What hit me straightaway was how still he was and how late he moved to the ball. Then came a sideways view showing him to be getting well out of his crease to narrow the angles - a highly positive move in itself.

For all the huge success of Smith and de Villiers and Amla, all shuffling across the crease before the ball is bowled, there was a simplicity about Bairstow’s style which had me thinking of Tendulkar, Gavaskar, Sangakara, Sehwag and even back to Jack Hobbs.

Of course, the most pronounced “keep still and move late” example was Gary Sobers. There is slow motion film of him playing Denis Lillee in his pomp, at Melbourne when he made 200. As Lillee gathers himself to bowl, Gary makes just one tap of his bat on the ground, NOW HE IS SETTLED, ABSOLUTELY STILL.

Whoosh! Over comes the arm and the ball is launched at perhaps 85 miles per hour. At half way down the pitch there is still not a twitch of movement from Gary. At last the left foot moves across to the line of the ball and the bat is picked up.

And what a pick-up. The toe of the bat is pointing vertically upward and the ball looks certain to scatter his stumps - until the last split second, when it comes down, absolutely perpendicular, to defend or, more often than not, to send it skimming to the boundary.

I am left wondering whether Bairstow's current skill is recently acquired or has just been a matter of growing confidence.

Thinking back to the days when there was no Video evidence, it was common practice in the nets, to run up to bowl and hang on to the ball. It is often a real eye-opener to the batsman who may be making all sorts of unnecessary moves. I certainly recommend the idea to school coaches.

There is ample evidence that an “out of form” batsman, anxious to get bat to ball, is usually guilty of moving too early. In fact you can actually practise keeping still as long as possible. It is amazing that you are very seldom “late” on the ball. Keep it up Johnnie B. There are not many of your kind about.

Equal pay for women tennis professionals


You may be forgiven for thinking that I am approaching this delicate subject as a device for ignoring the Stokes 4 ball disaster which ended the England challenge for the 20/20 World Cup. Suffice to say that this amazing episode was no more extraordinary than his record breaking double hundred at CapeTown earlier in the year. So back to the womens' tennis pay packet issue.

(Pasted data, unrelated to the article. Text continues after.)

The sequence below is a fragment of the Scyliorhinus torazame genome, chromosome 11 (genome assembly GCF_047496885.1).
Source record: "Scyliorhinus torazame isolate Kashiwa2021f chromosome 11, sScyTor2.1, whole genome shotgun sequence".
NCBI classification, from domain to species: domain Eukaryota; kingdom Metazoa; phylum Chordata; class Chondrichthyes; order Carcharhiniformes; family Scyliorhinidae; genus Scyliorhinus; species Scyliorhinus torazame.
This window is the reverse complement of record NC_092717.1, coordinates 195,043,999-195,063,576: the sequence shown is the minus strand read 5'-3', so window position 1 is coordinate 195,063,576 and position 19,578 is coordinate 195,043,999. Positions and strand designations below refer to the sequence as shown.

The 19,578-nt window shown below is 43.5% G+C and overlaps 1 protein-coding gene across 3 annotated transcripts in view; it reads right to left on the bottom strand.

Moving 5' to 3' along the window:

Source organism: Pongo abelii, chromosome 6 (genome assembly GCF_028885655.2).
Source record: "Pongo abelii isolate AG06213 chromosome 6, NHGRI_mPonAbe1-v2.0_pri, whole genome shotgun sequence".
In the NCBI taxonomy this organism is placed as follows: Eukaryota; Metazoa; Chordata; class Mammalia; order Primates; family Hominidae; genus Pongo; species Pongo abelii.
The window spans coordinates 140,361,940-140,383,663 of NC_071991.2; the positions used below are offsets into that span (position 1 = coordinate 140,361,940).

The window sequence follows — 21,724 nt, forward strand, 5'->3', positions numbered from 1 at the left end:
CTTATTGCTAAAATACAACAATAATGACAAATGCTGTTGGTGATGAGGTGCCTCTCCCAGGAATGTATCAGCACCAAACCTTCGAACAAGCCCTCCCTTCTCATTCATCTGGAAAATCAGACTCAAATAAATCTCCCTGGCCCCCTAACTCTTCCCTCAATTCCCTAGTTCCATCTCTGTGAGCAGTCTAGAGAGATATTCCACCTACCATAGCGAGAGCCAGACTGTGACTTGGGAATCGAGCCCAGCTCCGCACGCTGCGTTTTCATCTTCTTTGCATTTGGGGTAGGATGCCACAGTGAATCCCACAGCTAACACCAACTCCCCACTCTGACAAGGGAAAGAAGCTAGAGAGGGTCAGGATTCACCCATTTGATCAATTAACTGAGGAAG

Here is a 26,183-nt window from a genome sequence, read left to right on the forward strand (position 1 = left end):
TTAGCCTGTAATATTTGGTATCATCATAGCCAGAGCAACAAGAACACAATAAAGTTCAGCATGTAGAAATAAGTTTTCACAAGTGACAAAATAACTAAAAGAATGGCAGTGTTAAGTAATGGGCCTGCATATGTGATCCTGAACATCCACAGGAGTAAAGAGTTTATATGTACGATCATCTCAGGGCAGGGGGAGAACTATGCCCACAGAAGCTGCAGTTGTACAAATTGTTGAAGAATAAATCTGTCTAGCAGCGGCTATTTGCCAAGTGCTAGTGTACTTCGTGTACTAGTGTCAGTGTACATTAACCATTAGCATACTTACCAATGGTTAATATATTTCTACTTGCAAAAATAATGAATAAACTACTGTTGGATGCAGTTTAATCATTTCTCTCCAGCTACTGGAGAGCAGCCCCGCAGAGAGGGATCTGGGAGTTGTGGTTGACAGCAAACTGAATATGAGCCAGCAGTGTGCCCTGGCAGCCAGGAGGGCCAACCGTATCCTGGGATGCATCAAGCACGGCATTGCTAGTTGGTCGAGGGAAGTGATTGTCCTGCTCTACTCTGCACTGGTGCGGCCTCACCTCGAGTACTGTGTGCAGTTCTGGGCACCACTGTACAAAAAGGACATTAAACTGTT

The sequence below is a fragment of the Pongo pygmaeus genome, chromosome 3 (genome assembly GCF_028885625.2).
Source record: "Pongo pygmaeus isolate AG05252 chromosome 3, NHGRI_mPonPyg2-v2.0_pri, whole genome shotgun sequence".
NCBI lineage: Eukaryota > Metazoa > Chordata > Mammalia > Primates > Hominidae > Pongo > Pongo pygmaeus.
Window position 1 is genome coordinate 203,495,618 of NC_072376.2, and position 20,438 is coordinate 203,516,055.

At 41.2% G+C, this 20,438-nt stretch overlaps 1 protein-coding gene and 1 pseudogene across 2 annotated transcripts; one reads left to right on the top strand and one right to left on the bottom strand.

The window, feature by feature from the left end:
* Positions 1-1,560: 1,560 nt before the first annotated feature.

During the recent Tournament in Indian Wells, at the mere mention of a certain imbalance between the entertainment value of female tennis compared with the men, it was no surprise to me that the sh-t hit the fan in a big way. The lady players are entitled to protect their equal pay status with every known argument and if that meant the resignation of an Indian Wells official and a cringing retraction of any such allusion by Mr Jokavich - well, tough.

I remember when a brilliantly constructed argument spearheaded by the formidable Billie-Jean King forced the hand of the Wimbledon administration and achieved the previously inconceivable goal of equal status with the men. Never mind that the ladies only played 3 set matches in the Grandslams. Never mind if a majority of females preferred to watch the men’s game. Never mind if the vast majority of men preferred to watch the men’s game. Never mind that the strength in depth of the women’s game was not nearly equivalent to the men’s. Never mind that the mixed doubles were possibly the least interesting of all that tournaments have to offer. One way or another the women gained equal status and good luck to them.

The extraordinary situation that strikes me is that all these years later, exactly the same set of circumstances obtain. Still 3 set matches. Still the same television viewing habits, Still a number of early round matches which are played at a very modest skill level.

Where the imbalance really shows through the smokescreen is when it comes to off court earnings. Serena Williams apart, normal market forces apply so that commercial endorsements of the men simply dwarf those of the women and, of course, the elephant in the room remains i.e. where on earth will the women’s game be when the amazing Serena retires?

As a sidelight on this intriguing matter I checked on the relative prize money enjoyed by lady golfers compared with the men. My figures are not claimed to be even nearly accurate but I did find that a certain Hana Jany had amassed $581.752 while a rather better known Adam Scott earned $ 4.850.649.
Speaking for myself, I enjoy watching ladies’ golf and ladies’ tennis in equal, though modest measure. What they get paid is of absolutely no importance. Except to the very shrewd group of ladies who have never had it so good.

Extraordinary batting

Talk about gravitational waves. They are largely beyond our ken. But the Sunami of runs at Centurion Park earlier this week was nearly as hard to fathom.